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From exclusive downtown locations to country living to waterfront villas – unique locations, bright residential areas and comparably affordable rents and purchase prices characterize the Berlin real estate market.

Increasing rents and shortage of residential space are noticeable on Berlin’s real estate market. However, the rent prices per square meter have increased slower than in previous years. Among Germany’s largest cities, Berlin has by far the lowest rent prices and the largest real estate portfolio in proportion to the demand.

Urban variety, vibrant scene districts, busy strip malls or placid village idyll – every borough has its own charm with a characteristic living atmosphere. Berlin’s boroughs have all sorts of residential areas, ranging from lavish quarters with old buildings to extensive single-family home districts to refurbished prefabricated buildings.


Old and new

Nearly 516,000 apartments in Berlin were built prior to 1918; an additional 287,000 were built before 1948. Most of the pre-war apartments are located in Mitte, Friedrichshain-Kreuzberg and Charlottenburg-Wilmersdorf.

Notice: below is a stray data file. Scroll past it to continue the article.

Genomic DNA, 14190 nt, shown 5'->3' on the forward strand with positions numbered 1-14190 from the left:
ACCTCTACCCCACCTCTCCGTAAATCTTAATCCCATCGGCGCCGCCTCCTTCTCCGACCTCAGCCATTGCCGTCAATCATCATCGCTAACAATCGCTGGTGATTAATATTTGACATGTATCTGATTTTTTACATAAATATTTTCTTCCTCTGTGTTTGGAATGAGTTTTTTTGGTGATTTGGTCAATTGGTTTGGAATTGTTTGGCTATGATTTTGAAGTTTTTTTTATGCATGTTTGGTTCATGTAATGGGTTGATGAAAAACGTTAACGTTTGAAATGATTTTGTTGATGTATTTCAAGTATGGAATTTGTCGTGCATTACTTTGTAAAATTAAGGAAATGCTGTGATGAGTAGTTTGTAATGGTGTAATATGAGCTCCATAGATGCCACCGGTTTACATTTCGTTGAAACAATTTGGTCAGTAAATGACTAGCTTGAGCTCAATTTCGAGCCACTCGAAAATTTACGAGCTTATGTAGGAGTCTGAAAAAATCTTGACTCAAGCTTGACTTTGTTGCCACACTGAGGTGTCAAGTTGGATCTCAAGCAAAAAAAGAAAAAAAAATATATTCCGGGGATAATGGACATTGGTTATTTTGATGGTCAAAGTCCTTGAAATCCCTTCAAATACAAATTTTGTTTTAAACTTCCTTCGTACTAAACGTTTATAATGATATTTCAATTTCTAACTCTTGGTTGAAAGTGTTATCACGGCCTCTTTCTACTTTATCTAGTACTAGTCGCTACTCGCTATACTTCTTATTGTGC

Compared to other metropolises, Berlin is still affordable: the average net rent per square meter is 8.55 euros and a square meter of living space in a condominium costs 2,725 euros.

The current demographic trend of young people from the middle class migrating to the city has fueled the development of new modes of living in urban districts. New developments consisting of modern townhouses are cropping up in vacant urban spaces like the former Berlin Stockyards, the Prenzlauer Gardens, or in Friedrichswerder.  More and more developments like this are being built in Berlin.


New home construction

Berlin reacts to the increasing demand with targeted measures: intense new home construction, the employment of municipal housing associations and the introduction of legal instruments for the protection of tenants. Considerably more flats have been built in 2012 than in previous years reaching the highest level within the last ten years. Around 18,000 new flats are planned to be built by 2016. In this respect, Berlin has a big advantage in terms of urban development: in the German capital, potential building area in central locations is available to a much larger extent than in other major cities.

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